Untrustworthy debt advisors

If you’re facing personal financial problems, it’s important to know where to go for help that you can trust. That means speaking to an independent advisor who can give you options, and help you make the right decisions for your situation.

In your search for debt and bankruptcy help or information about debt consolidation, you may come across unregulated, unlicensed advisers. Some advisors provide untrustworthy advice, purposely targeting vulnerable people in times of financial crisis and pressure.

Don’t be caught off guard, learn how to identify signs of dodgy debt advice. Remember, if it sounds too good to be true, it probably is.

Video: Untrustworthy debt advisors

Where to get help

If you are in debt and need help to work out what to do, there are a number of options available to you. For more information about informal options see Dealing with debt or for information about your formal insolvency options see What are my options?.

You can also get help by speaking to a free financial counsellor. Financial counsellors offer free, independent and confidential services to help you get back on track and discuss your options for dealing with unmanageable debt. To speak with a financial counsellor contact the National Debt Helpline on 1800 007 007

For more information about who to contact for genuine debt advice visit Where to find help.

Case study: Untrustworthy advisors


Case study: Manpreet

Beware of dodgy advice

Remember Manpreet? He owns and operates a coffee bean supply company, roasting his own beans and selling them to local cafés.

Despite some recent uptick in trade since COVID-19 hit Australia in March, most of his customers (small local cafés) continue to be impacted financially. This is taking its toll on Manpreet’s cash flow and his ability to pay his own debts on time.

Manpreet’s business and personal debts are now over $700,000, so he decided to research what he could do to get out of debt quickly. While searching, Manpreet stumbled across an ad that read:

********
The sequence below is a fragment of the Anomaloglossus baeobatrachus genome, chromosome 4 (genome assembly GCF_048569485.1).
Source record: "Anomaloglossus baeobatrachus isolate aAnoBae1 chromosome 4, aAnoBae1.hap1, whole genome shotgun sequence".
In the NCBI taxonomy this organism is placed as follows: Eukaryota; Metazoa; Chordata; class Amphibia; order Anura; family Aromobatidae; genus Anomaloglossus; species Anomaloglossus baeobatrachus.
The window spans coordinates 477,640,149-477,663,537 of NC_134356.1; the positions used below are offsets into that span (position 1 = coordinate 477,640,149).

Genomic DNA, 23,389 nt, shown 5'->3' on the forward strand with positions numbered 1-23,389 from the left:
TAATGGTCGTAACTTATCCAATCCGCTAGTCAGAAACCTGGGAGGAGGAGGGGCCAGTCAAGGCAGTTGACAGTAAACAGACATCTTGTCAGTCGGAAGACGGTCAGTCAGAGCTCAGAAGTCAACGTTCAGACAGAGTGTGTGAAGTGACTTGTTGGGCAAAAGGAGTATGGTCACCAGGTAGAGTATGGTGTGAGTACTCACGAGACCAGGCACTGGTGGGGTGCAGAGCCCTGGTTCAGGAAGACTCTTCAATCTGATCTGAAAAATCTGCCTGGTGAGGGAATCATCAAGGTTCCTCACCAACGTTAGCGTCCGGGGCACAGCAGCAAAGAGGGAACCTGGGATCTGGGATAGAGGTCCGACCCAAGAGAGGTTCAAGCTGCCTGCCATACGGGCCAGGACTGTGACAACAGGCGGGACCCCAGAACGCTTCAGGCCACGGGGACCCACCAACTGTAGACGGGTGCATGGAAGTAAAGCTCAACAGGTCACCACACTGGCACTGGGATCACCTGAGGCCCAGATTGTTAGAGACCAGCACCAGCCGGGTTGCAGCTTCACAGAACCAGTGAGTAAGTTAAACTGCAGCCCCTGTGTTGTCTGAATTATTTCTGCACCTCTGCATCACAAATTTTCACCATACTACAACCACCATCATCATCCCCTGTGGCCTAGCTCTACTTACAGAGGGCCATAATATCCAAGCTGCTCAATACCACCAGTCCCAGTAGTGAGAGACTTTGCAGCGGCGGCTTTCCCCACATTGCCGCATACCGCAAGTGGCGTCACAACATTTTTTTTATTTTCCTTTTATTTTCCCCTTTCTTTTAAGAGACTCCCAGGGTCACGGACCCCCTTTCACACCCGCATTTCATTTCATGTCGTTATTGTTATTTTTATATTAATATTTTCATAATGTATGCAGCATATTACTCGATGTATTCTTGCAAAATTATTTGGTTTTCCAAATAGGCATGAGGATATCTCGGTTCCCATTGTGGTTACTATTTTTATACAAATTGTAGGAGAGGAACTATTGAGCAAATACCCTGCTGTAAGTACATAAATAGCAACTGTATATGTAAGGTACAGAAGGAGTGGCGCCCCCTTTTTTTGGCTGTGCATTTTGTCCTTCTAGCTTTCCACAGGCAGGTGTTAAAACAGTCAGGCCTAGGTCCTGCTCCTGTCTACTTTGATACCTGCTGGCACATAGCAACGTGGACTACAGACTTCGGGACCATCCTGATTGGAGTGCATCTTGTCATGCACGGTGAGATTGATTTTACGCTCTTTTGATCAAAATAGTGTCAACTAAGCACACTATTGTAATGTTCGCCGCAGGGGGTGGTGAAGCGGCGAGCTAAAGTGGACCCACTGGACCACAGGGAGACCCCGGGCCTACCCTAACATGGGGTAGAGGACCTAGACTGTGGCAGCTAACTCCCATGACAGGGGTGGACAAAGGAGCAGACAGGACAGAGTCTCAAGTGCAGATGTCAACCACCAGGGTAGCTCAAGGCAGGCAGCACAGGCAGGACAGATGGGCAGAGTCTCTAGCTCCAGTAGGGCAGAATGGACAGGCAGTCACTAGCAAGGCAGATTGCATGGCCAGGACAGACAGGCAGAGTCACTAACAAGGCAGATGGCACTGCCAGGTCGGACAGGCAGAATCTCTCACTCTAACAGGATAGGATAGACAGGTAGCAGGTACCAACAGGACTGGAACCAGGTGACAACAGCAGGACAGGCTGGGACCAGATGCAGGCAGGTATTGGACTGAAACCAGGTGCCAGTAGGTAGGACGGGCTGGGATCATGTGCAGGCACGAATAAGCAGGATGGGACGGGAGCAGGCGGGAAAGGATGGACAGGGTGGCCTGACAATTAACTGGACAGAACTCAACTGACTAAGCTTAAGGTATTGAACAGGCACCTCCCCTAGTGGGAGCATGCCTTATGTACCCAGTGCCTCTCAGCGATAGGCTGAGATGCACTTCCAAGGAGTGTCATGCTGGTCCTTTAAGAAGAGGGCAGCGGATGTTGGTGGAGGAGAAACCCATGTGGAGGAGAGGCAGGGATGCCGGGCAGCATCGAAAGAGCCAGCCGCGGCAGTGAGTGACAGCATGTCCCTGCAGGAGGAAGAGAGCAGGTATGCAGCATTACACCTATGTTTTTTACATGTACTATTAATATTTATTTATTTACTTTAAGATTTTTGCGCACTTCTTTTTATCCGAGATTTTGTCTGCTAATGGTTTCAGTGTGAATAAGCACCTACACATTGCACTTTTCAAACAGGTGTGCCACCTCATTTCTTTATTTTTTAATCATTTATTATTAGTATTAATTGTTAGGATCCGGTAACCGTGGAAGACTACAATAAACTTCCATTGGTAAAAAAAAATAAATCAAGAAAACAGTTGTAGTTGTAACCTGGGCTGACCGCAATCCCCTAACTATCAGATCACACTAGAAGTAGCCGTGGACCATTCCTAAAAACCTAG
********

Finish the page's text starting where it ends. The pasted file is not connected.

“Get out of debt in 10 minutes. Start again with a clean slate.”

Despite thinking this was too good to be true, Manpreet was under a lot of stress and decided to click on the link anyway. Before he knew it, he was talking with Dodgy Dave, a representative from the company that placed the ad.

Dodgy Dave advised Manpreet to transfer his coffee bean business and his house, which he owns outright and is valued at $1 million, into his wife’s name, and then declare bankruptcy. He said that would allow Manpreet to wipe the slate clean, be debt free, keep his house and continue running his business. The only catch would be that Manpreet would need to pretend that his wife was now running the business.

Dodgy Dave wanted $20,000 in cash for the advice and to fill in some paperwork. Manpreet went home after work that night and discussed the advice with his wife. Manpreet’s wife didn’t like the sound of Dodgy Dave’s advice, and told Manpreet to contact the National Debt Helpline for free financial counselling.

The National Debt Helpline’s financial counsellor explained to Manpreet that taking Dodgy Dave’s advice could result in a criminal conviction. Instead, the financial counsellor explained the legal options available to Manpreet, provided advice on how to negotiate with his creditors and recommended that he contact AFSA about the advice he received from Dodgy Dave.

*These case studies do not constitute legal or financial advice. You should consider whether the options referred to in the case studies are appropriate for you, and seek advice if necessary, before taking any action.